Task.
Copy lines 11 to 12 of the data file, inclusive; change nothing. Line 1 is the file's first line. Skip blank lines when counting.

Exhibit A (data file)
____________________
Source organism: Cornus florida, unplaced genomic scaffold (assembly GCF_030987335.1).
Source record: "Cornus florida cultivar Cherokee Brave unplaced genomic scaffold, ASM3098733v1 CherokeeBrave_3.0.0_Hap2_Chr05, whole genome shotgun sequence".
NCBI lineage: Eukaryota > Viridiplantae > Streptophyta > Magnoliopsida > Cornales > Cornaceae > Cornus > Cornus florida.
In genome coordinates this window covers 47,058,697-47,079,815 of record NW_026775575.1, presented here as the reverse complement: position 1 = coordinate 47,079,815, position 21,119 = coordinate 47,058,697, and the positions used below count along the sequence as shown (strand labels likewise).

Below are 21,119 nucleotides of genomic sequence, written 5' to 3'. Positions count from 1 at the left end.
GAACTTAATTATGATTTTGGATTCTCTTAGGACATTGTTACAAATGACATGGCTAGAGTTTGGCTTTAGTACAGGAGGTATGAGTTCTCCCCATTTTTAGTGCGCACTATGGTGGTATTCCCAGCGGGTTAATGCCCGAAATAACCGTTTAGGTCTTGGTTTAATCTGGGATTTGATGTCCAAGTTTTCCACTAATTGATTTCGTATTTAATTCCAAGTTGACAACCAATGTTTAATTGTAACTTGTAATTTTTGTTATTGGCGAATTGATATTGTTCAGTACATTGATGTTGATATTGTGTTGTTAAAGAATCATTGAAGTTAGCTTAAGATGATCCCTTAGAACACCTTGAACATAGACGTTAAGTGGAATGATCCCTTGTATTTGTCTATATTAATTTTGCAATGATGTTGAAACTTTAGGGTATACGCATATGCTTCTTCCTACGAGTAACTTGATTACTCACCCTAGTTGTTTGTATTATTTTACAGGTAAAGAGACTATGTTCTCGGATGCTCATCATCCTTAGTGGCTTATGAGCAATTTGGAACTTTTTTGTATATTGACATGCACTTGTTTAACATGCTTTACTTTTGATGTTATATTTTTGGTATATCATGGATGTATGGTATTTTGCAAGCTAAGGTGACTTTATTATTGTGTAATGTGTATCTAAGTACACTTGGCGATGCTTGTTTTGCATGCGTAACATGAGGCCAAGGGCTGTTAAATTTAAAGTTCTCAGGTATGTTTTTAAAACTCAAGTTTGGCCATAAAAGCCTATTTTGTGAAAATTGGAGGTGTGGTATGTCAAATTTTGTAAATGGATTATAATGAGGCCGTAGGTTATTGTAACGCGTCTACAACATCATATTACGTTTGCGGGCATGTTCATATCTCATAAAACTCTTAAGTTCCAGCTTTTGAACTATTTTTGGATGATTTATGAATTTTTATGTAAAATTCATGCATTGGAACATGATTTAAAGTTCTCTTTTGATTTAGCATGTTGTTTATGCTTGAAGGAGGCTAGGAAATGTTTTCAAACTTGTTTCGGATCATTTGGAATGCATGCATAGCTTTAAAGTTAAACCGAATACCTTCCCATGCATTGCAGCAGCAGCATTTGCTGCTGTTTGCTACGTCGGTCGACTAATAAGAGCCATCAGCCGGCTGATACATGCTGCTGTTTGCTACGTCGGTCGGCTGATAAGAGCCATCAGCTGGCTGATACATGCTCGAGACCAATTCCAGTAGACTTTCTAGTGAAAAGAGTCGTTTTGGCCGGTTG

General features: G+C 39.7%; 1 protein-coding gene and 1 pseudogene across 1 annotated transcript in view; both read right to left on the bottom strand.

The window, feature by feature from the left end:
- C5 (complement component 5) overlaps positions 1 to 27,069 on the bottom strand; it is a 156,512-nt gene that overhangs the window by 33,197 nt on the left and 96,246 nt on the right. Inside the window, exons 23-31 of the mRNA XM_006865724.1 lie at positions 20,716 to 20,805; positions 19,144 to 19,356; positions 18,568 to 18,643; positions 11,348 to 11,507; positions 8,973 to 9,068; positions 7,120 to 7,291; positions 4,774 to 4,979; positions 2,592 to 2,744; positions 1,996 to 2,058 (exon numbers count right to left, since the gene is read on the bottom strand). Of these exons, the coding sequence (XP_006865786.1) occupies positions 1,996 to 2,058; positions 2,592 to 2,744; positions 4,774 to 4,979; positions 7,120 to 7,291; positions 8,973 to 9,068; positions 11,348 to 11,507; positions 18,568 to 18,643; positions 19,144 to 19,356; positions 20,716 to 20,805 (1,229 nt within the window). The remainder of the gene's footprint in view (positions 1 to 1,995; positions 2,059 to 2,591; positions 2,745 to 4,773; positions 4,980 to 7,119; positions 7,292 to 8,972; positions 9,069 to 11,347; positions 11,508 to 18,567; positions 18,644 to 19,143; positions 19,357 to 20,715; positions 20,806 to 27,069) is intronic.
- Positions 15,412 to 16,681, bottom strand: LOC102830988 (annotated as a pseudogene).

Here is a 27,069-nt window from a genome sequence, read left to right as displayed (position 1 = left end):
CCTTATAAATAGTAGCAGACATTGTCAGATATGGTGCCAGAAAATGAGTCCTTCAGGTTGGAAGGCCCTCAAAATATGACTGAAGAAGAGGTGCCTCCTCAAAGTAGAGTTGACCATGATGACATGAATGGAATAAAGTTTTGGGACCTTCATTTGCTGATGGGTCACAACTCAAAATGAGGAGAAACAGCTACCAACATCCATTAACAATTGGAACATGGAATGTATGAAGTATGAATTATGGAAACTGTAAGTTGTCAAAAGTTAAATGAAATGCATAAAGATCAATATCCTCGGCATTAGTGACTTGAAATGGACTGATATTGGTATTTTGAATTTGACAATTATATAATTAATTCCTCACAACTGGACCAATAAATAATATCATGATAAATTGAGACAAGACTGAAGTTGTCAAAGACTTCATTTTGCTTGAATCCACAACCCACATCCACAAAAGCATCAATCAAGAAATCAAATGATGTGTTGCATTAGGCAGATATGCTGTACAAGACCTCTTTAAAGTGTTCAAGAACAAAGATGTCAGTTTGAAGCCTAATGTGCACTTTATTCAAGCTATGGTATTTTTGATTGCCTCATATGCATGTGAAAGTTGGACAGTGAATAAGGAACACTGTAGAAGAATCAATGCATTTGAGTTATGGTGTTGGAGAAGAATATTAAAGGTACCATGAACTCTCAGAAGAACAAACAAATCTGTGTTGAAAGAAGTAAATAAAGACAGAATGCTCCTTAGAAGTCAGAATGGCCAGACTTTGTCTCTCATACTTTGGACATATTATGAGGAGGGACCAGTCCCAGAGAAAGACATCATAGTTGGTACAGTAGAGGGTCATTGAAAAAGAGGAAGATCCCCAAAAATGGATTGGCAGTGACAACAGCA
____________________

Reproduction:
Here is a 27,069-nt window from a genome sequence, read left to right as displayed (position 1 = left end):
CCTTATAAATAGTAGCAGACATTGTCAGATATGGTGCCAGAAAATGAGTCCTTCAGGTTGGAAGGCCCTCAAAATATGACTGAAGAAGAGGTGCCTCCTCAAAGTAGAGTTGACCATGATGACATGAATGGAATAAAGTTTTGGGACCTTCATTTGCTGATGGGTCACAACTCAAAATGAGGAGAAACAGCTACCAACATCCATTAACAATTGGAACATGGAATGTATGAAGTATGAATTATGGAAACTGTAAGTTGTCAAAAGTTAAATGAAATGCATAAAGATCAATATCCTCGGCATTAGTGACTTGAAATGGACTGATATTGGTATTTTGAATTTGACAATTATATAATTAATTCCTCACAACTGGACCAATAAATAATATCATGATAAATTGAGACAAGACTGAAGTTGTCAAAGACTTCATTTTGCTTGAATCCACAACCCACATCCACAAAAGCATCAATCAAGAAATCAAATGATGTGTTGCATTAGGCAGATATGCTGTACAAGACCTCTTTAAAGTGTTCAAGAACAAAGATGTCAGTTTGAAGCCTAATGTGCACTTTATTCAAGCTATGGTATTTTTGATTGCCTCATATGCATGTGAAAGTTGGACAGTGAATAAGGAACACTGTAGAAGAATCAATGCATTTGAGTTATGGTGTTGGAGAAGAATATTAAAGGTACCATGAACTCTCAGAAGAACAAACAAATCTGTGTTGAAAGAAGTAAATAAAGACAGAATGCTCCTTAGAAGTCAGAATGGCCAGACTTTGTCTCTCATACTTTGGACATATTATGAGGAGGGACCAGTCCCAGAGAAAGACATCATAGTTGGTACAGTAGAGGGTCATTGAAAAAGAGGAAGATCCCCAAAAATGGATTGGCAGTGACAACAGCA